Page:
Hip Hop Culture by Jada Mosely

Hip Hop has had an impact on the perceptions of African American men and women through various viewpoints. The forms of masculinity presented in ‘Hip-Hop: Beyond Beats & Rhymes”, showcased things that are not exactly masculine, but are actually sexist, cocky, and homophobic. Music videos specifically in the early 2000s presented rappers in large jerseys, baggy jeans, du rags, and throwing money in the camera. Added to that would be the “eye candy” walking around, or dancing, which were the half naked video vixens(seen in Nelly’s Tip Drill video).


I was disgusted when Byron Hurt asked a young man at the beach what he thought about the women walking around in small shorts and bra tops because he called them “hoes”. Not only that, but during a very busy time at the beach a lot of men thought they had the right to touch women inappropriately because of the way they were dressed. The lyrics presented in some songs involved a lot of violent terms, and if it was not violent, it involved calling another man out of their name like a “b****”, or a p****”. Masculinity, in a nutshell, was degrading women, being homophobic, violent, having a lot of money, and making other men feel like they are less than each other.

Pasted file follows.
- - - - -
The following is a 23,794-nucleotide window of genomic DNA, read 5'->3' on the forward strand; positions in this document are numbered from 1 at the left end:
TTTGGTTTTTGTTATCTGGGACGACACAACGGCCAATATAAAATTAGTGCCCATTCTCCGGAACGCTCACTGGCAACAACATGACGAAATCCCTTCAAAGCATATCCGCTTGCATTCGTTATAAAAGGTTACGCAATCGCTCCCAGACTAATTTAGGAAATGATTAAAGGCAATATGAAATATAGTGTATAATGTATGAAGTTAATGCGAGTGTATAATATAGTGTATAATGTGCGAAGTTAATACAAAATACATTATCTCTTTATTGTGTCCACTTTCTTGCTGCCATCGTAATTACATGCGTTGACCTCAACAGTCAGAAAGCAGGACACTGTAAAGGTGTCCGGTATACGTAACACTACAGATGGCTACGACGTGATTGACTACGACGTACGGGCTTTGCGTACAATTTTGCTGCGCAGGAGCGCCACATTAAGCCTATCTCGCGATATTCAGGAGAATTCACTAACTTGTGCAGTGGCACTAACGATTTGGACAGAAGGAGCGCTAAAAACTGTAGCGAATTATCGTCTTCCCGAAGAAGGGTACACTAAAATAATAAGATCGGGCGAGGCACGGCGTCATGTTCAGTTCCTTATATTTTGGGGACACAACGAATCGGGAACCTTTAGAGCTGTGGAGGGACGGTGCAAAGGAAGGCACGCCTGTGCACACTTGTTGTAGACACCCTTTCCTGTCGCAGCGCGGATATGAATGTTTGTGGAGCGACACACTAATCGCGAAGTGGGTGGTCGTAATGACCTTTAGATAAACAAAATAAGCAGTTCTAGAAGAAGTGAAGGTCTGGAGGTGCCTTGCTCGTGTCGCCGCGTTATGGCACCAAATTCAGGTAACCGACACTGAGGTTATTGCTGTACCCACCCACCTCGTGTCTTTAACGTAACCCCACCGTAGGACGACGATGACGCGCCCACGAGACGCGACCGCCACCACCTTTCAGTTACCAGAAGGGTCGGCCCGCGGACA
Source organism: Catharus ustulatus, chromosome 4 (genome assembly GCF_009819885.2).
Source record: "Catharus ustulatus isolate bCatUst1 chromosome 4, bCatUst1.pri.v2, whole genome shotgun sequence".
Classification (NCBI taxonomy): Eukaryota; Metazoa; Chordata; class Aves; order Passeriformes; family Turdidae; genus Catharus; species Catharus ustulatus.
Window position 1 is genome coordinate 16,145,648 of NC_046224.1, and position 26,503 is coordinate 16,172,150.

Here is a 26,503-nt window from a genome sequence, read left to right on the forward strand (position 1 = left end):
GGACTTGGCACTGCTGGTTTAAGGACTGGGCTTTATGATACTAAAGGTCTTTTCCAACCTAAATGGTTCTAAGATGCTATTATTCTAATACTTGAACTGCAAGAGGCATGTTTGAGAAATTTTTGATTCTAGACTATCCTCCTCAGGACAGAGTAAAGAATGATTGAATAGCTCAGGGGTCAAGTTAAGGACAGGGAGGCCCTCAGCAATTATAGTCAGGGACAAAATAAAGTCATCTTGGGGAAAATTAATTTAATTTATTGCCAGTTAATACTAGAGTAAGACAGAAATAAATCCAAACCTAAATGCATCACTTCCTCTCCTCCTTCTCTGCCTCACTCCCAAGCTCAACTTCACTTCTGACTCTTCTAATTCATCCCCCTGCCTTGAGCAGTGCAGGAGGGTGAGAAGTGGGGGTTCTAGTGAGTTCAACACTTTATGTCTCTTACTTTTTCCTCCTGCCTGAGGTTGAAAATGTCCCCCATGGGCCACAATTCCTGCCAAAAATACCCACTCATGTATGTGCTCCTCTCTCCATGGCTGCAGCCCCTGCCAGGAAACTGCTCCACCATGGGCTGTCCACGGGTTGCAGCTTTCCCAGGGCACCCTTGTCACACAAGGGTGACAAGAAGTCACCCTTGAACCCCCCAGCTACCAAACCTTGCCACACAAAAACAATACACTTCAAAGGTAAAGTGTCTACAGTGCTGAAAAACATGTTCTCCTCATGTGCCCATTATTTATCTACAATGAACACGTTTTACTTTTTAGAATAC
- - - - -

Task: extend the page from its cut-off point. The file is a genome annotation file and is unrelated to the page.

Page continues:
I noticed in this documentary that Byron Hurt asked a few of the rappers on the street why they only rapped about violence and selling drugs and some responded along the lines of “that’s what sells”. One rapper did a freestyle that was different from others and expressed a positive message and said “this is not what people want to here”. Around that time, I would have to agree with him because even now, a lot of people are into “trap” music and not actual hip hop. However, I think that the degrading of women in music videos has gone down tremendously. The sexualization of black women still occurs, but I think rappers today are focused on sending a particular message in their music videos. Tyler The Creator, for example is an artist that focuses on visual elements in his videos, but he is not the stereotypical rapper. J. Cole is another rapper, a lot different than Tyler, but he has never been the type of rapper to focus on anything but a deep message behind his music. I am proud that hip hop is improving in their visual aspects and representation of black people.